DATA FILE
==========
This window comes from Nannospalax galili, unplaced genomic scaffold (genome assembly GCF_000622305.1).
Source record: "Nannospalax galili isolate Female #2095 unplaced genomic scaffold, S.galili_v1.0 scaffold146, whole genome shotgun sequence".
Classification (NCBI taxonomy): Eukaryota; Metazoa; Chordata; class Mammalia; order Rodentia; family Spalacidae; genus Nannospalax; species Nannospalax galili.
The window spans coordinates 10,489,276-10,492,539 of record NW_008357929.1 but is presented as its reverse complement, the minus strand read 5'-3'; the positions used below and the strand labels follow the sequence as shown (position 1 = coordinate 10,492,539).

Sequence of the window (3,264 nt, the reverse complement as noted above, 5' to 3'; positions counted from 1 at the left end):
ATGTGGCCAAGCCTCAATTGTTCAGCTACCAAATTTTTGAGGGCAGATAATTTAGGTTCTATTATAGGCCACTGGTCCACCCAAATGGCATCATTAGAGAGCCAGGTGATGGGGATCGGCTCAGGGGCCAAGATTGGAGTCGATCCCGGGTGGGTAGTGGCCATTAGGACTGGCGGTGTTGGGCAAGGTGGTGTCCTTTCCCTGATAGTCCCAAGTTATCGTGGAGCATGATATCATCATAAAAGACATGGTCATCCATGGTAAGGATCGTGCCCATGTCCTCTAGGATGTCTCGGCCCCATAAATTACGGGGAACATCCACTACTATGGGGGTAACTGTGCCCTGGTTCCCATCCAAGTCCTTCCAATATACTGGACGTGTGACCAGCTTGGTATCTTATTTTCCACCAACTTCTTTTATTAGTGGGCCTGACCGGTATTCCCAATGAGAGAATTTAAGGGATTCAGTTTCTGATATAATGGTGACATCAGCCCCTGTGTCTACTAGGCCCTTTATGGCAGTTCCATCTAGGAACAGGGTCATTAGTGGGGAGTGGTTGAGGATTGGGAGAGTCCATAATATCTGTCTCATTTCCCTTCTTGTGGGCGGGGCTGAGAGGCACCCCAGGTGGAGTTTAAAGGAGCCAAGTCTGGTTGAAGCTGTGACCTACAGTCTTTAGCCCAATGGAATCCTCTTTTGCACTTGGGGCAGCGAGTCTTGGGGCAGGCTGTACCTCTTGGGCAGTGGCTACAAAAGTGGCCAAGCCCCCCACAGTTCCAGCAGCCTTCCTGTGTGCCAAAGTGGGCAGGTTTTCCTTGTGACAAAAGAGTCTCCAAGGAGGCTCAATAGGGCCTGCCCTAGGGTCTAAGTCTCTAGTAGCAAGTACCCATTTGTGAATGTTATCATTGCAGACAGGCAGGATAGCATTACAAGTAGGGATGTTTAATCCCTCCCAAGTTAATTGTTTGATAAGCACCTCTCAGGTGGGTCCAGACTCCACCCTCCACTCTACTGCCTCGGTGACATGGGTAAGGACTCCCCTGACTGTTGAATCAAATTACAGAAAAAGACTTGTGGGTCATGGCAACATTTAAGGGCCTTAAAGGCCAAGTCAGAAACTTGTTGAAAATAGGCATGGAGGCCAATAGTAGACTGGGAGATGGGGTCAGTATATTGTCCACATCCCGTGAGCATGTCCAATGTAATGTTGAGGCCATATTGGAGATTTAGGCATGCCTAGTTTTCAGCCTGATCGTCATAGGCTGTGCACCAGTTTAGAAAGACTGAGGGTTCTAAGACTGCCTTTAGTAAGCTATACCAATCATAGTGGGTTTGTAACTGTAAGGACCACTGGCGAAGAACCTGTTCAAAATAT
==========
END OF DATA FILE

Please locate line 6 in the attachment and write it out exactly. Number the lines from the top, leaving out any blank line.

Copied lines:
ATGTGGCCAAGCCTCAATTGTTCAGCTACCAAATTTTTGAGGGCAGATAATTTAGGTTCTATTATAGGCCACTGGTCCACCCAAATGGCATCATTAGAGAGCCAGGTGATGGGGATCGGCTCAGGGGCCAAGATTGGAGTCGATCCCGGGTGGGTAGTGGCCATTAGGACTGGCGGTGTTGGGCAAGGTGGTGTCCTTTCCCTGATAGTCCCAAGTTATCGTGGAGCATGATATCATCATAAAAGACATGGTCATCCATGGTAAGGATCGTGCCCATGTCCTCTAGGATGTCTCGGCCCCATAAATTACGGGGAACATCCACTACTATGGGGGTAACTGTGCCCTGGTTCCCATCCAAGTCCTTCCAATATACTGGACGTGTGACCAGCTTGGTATCTTATTTTCCACCAACTTCTTTTATTAGTGGGCCTGACCGGTATTCCCAATGAGAGAATTTAAGGGATTCAGTTTCTGATATAATGGTGACATCAGCCCCTGTGTCTACTAGGCCCTTTATGGCAGTTCCATCTAGGAACAGGGTCATTAGTGGGGAGTGGTTGAGGATTGGGAGAGTCCATAATATCTGTCTCATTTCCCTTCTTGTGGGCGGGGCTGAGAGGCACCCCAGGTGGAGTTTAAAGGAGCCAAGTCTGGTTGAAGCTGTGACCTACAGTCTTTAGCCCAATGGAATCCTCTTTTGCACTTGGGGCAGCGAGTCTTGGGGCAGGCTGTACCTCTTGGGCAGTGGCTACAAAAGTGGCCAAGCCCCCCACAGTTCCAGCAGCCTTCCTGTGTGCCAAAGTGGGCAGGTTTTCCTTGTGACAAAAGAGTCTCCAAGGAGGCTCAATAGGGCCTGCCCTAGGGTCTAAGTCTCTAGTAGCAAGTACCCATTTGTGAATGTTATCATTGCAGACAGGCAGGATAGCATTACAAGTAGGGATGTTTAATCCCTCCCAAGTTAATTGTTTGATAAGCACCTCTCAGGTGGGTCCAGACTCCACCCTCCACTCTACTGCCTCGGTGACATGGGTAAGGACTCCCCTGACTGTTGAATCAAATTACAGAAAAAGACTTGTGGGTCATGGCAACATTTAAGGGCCTTAAAGGCCAAGTCAGAAACTTGTTGAAAATAGGCATGGAGGCCAATAGTAGACTGGGAGATGGGGTCAGTATATTGTCCACATCCCGTGAGCATGTCCAATGTAATGTTGAGGCCATATTGGAGATTTAGGCATGCCTAGTTTTCAGCCTGATCGTCATAGGCTGTGCACCAGTTTAGAAAGACTGAGGGTTCTAAGACTGCCTTTAGTAAGCTATACCAATCATAGTGGGTTTGTAACTGTAAGGACCACTGGCGAAGAACCTGTTCAAAATAT